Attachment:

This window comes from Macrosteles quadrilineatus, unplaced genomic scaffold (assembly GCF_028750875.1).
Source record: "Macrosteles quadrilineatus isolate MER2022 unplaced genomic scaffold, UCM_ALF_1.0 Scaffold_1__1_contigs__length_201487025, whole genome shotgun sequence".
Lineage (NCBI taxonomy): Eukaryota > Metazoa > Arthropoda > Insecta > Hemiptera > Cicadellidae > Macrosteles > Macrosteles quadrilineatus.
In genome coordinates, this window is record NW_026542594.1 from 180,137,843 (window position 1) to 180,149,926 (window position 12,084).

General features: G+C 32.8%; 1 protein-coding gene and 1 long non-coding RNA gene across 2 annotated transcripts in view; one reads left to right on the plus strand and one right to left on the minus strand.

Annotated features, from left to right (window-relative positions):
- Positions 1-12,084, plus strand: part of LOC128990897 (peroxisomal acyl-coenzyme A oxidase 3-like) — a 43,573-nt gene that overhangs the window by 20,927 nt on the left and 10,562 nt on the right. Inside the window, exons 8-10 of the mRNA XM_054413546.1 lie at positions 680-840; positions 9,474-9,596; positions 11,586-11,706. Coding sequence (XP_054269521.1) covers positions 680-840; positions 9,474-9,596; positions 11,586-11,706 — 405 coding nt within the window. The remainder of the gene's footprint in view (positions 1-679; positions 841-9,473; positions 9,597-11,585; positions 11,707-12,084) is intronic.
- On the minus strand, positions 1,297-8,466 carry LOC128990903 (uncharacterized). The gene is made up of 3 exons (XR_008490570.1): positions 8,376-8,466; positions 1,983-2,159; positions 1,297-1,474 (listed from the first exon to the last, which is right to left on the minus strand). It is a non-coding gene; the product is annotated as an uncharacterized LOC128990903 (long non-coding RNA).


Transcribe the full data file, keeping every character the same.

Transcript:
This window comes from Macrosteles quadrilineatus, unplaced genomic scaffold (assembly GCF_028750875.1).
Source record: "Macrosteles quadrilineatus isolate MER2022 unplaced genomic scaffold, UCM_ALF_1.0 Scaffold_1__1_contigs__length_201487025, whole genome shotgun sequence".
Lineage (NCBI taxonomy): Eukaryota > Metazoa > Arthropoda > Insecta > Hemiptera > Cicadellidae > Macrosteles > Macrosteles quadrilineatus.
In genome coordinates, this window is record NW_026542594.1 from 180,137,843 (window position 1) to 180,149,926 (window position 12,084).

General features: G+C 32.8%; 1 protein-coding gene and 1 long non-coding RNA gene across 2 annotated transcripts in view; one reads left to right on the plus strand and one right to left on the minus strand.

Annotated features, from left to right (window-relative positions):
- Positions 1-12,084, plus strand: part of LOC128990897 (peroxisomal acyl-coenzyme A oxidase 3-like) — a 43,573-nt gene that overhangs the window by 20,927 nt on the left and 10,562 nt on the right. Inside the window, exons 8-10 of the mRNA XM_054413546.1 lie at positions 680-840; positions 9,474-9,596; positions 11,586-11,706. Coding sequence (XP_054269521.1) covers positions 680-840; positions 9,474-9,596; positions 11,586-11,706 — 405 coding nt within the window. The remainder of the gene's footprint in view (positions 1-679; positions 841-9,473; positions 9,597-11,585; positions 11,707-12,084) is intronic.
- On the minus strand, positions 1,297-8,466 carry LOC128990903 (uncharacterized). The gene is made up of 3 exons (XR_008490570.1): positions 8,376-8,466; positions 1,983-2,159; positions 1,297-1,474 (listed from the first exon to the last, which is right to left on the minus strand). It is a non-coding gene; the product is annotated as an uncharacterized LOC128990903 (long non-coding RNA).